My daughter’s preschool recently said the lunch meal I had provided for her did not meet all of the food groups.

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The Fitness Partner Connection Jumpsite receives quite a few nutrition questions. We usually answer the basic ones ourselves and send the more complex cases to Ask the Dietitian or the Academy of Nutrition and Dietetics website. However, I just received a really basic question that perplexed me, so I had to ask you personally.

We’d be oh so grateful if you could humor us for a moment and enlighten everyone about the official role of the potato in the pyramid. I’ll pass your answer along to our visitor and refer her back to your site for more information. Ask the Dietitian is a gold mine of great information. BTW we send people there all the time.

Here’s the question: My daughter’s preschool recently said the meal I had provided for her did not meet all of the food groups. I sent ham, fried potatoes, green beans, fresh carrots, and milk. They claim that the fried potatoes are considered a vegetable and not a bread/bread alternative. I was always under the impression that potatoes are complex carbohydrates and do not meet the requirements of vegetables. Please advise.

Thanks to Fitness Partner Connection Jumpsite for the feedback.

The confusion about potatoes is because they are a vegetable in My Plate and school lunch programs, a bread exchange in the diabetic exchange list and a complex carbohydrate when comparing food sources of carbohydrate in carbohydrate controlled eating plans. School lunch programs use specific criteria for planning menus and have strict guidelines from the federal government on what constitutes a school lunch. It was probably these guidelines that prompted the critique of your daughter’s lunch which is not under their control if you sent lunch with her to school.

The pyramid recommended servings are per day, not per meal. I think you gave her a pretty good lunch. You shouldn’t be chastised by the preschool since they don’t know what your daughter eats the rest of the day. Besides, she got 3 vegetables in 1 meal! A preschooler needs between meal snacks which could consist of fruit. To complete your daughter’s eating plan, I would also recommend you send some fruit such as a juice box (100% fruit juice), fresh or dried fruit.

The Basic Four which was used before My Plate combined fruits and vegetables in one list. Now in My Plate, fruits and vegetables are in separate groups. My Plate has evolved into a Food Guidance System (formerly called the Food Guide Pyramid). It was designed to guide people to eat an adequate amount of vitamins and minerals per day (i.e. a balanced eating plan) and eat a variety of foods for health. The diabetic exchange list was designed for persons with diabetes to control their blood glucose and for overweight people for weight control by grouping foods with similar amounts of protein, fat, and carbohydrate in the same exchange group. Some people are concerned with eating complex rather than simple carbohydrates because they want to limit the amount of sugar in their eating plan. These various methods of meal planning can confuse people wanting to eat healthily. Potatoes are a great food to eat for all these meal plan types.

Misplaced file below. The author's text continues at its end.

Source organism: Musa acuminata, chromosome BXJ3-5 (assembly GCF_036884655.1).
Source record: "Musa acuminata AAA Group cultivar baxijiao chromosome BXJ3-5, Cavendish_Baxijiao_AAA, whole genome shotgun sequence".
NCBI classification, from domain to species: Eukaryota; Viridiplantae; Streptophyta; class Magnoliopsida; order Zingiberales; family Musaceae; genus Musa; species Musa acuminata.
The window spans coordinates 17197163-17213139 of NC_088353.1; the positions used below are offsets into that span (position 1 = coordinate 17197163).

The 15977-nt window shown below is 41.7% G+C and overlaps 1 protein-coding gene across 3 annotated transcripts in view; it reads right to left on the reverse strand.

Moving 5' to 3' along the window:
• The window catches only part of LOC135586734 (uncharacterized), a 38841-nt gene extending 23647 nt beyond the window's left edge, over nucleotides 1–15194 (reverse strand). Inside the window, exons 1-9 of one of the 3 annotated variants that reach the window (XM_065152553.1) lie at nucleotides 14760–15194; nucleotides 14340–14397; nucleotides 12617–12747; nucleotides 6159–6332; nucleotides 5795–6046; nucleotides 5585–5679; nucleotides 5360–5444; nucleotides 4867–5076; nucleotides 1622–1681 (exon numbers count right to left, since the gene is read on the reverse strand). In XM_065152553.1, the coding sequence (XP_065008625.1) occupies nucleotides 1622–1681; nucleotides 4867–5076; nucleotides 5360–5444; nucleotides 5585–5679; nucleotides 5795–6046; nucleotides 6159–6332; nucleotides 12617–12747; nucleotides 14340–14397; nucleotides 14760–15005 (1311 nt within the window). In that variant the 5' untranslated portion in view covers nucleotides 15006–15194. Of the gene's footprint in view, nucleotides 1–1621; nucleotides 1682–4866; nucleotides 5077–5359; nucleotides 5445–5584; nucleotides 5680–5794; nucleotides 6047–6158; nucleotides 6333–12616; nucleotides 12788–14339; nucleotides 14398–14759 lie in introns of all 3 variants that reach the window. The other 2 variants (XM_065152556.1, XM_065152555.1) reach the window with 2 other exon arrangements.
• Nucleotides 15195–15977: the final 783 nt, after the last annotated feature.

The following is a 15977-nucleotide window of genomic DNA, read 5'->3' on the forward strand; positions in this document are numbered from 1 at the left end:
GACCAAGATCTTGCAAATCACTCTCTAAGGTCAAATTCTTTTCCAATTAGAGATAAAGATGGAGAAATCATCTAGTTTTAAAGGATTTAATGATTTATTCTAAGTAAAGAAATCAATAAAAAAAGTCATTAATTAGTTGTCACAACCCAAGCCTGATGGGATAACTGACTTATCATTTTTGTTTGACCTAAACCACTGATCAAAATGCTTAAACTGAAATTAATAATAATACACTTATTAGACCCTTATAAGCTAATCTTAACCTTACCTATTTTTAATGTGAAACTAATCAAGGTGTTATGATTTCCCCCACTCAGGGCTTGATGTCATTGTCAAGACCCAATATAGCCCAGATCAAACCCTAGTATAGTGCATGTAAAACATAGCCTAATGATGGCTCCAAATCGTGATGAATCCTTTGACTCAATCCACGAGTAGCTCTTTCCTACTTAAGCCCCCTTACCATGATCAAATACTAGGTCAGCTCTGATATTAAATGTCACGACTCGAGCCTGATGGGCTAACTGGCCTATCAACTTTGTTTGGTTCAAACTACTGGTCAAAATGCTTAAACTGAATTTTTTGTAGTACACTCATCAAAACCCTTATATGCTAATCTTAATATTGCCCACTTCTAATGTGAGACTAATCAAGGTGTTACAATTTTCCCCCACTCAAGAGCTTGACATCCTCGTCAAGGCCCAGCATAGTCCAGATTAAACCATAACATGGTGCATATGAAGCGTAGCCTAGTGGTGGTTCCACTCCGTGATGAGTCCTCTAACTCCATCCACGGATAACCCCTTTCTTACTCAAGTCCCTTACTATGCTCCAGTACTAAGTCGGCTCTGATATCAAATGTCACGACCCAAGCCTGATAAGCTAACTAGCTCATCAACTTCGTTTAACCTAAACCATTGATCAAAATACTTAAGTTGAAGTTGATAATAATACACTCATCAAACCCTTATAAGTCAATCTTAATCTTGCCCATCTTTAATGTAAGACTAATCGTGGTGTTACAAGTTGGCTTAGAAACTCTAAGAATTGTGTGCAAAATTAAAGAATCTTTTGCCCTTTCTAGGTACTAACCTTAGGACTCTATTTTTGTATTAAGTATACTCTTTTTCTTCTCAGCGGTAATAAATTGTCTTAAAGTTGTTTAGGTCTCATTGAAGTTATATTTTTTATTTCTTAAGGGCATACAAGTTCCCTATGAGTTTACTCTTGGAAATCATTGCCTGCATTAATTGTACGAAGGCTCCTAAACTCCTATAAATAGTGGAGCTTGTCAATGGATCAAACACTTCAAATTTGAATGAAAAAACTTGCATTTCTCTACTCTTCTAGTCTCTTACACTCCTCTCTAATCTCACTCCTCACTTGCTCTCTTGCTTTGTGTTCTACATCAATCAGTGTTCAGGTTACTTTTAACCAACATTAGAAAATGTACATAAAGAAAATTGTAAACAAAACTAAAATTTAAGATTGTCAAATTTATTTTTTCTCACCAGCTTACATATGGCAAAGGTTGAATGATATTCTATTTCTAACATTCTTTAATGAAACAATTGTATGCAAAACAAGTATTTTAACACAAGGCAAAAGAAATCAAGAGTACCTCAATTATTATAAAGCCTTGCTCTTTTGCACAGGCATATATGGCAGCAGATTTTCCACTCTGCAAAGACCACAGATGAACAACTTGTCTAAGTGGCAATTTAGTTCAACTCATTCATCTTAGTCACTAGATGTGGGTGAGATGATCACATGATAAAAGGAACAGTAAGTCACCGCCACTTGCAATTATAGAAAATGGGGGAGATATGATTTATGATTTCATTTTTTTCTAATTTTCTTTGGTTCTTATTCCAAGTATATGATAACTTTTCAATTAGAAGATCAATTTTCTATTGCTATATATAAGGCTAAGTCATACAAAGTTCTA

Funny the preschool made no mention of your daughter’s fried potatoes. Sometimes, fat or diet conscious adults forget that kids need some fat. The calorie concentration in low-fat foods doesn’t provide sufficient calories for growing children and teens.

The only school lunch food group missing in the lunch you sent with your daughter was the grain group. Here are the USDA school lunch guidelines for preschool children:

1 to 2 years 3 to 5 years
4 ounces milk 6 ounces milk, must be low fat or non-fat for children older than 2 years
1 ounce meat, poultry, or fish or equivalent such as cheese, 1/2 whole egg, 1/4 cup cooked dried beans or peas, 2 tablespoons peanut butter, 1/2 ounce nuts or seeds or 4 ounces yogurt 1 1/2 ounces meat, poultry, or fish or equivalent such as cheese, 3/4 whole egg, 3/8 cup cooked dried beans or peas, 3 tablespoons peanut butter, 3/4 ounce nuts or seeds or 6 ounces yogurt
2 servings of vegetables, fruits or juice which must be full-strength (1/4 cup total) 2 servings of vegetables, fruits or juice which must be full-strength (1/2 cup total)
1 serving, must be whole grain or enriched meal/flour. A serving is a 1/2 slice of bread or an equivalent serving of biscuits, rolls, etc., or 1/4 cup of cereal cold or hot, 1/4 cup pasta, noodles or grains 1 serving, must be whole grain or enriched meal/flour. A serving is a 1/2 slice of bread or an equivalent serving of biscuits, rolls, etc., or 1/3 cup of cereal cold, 1/4 cup hot cereal, pasta, noodles or grains